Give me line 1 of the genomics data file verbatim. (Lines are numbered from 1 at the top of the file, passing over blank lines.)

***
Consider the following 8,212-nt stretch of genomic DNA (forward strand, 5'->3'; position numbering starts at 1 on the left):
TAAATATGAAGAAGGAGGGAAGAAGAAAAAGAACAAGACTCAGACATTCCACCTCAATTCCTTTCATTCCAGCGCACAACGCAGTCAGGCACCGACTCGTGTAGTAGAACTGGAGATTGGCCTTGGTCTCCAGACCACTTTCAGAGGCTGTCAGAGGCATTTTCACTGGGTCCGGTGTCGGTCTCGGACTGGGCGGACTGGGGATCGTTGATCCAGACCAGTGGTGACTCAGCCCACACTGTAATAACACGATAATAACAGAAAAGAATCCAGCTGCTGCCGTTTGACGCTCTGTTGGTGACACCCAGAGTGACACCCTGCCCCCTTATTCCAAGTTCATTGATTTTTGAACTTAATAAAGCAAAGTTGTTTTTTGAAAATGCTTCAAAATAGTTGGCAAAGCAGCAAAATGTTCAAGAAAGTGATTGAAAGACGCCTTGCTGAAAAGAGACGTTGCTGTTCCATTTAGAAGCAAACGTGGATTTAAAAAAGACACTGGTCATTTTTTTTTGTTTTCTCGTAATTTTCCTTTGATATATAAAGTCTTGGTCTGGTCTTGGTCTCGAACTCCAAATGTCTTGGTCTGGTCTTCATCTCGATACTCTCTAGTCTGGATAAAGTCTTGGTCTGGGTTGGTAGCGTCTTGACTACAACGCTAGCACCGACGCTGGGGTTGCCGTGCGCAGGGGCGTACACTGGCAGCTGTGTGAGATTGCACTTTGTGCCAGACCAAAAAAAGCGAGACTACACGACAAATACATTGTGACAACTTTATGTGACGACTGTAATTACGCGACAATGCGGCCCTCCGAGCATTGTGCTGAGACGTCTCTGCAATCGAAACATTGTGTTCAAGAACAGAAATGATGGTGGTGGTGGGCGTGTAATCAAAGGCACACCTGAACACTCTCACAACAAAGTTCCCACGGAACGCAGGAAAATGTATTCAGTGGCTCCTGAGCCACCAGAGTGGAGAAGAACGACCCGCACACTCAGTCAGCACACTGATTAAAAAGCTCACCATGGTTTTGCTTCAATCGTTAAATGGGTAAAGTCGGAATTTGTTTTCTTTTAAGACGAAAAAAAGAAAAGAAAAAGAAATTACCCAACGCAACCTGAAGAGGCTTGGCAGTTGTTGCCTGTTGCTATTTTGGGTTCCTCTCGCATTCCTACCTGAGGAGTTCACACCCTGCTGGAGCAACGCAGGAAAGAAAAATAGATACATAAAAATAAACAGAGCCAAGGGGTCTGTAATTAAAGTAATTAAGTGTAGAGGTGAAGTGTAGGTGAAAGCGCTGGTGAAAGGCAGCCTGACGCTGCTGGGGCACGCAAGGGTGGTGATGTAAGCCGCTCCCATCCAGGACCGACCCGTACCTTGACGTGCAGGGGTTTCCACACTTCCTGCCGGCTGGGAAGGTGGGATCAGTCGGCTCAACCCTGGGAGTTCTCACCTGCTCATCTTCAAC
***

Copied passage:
Consider the following 8,212-nt stretch of genomic DNA (forward strand, 5'->3'; position numbering starts at 1 on the left):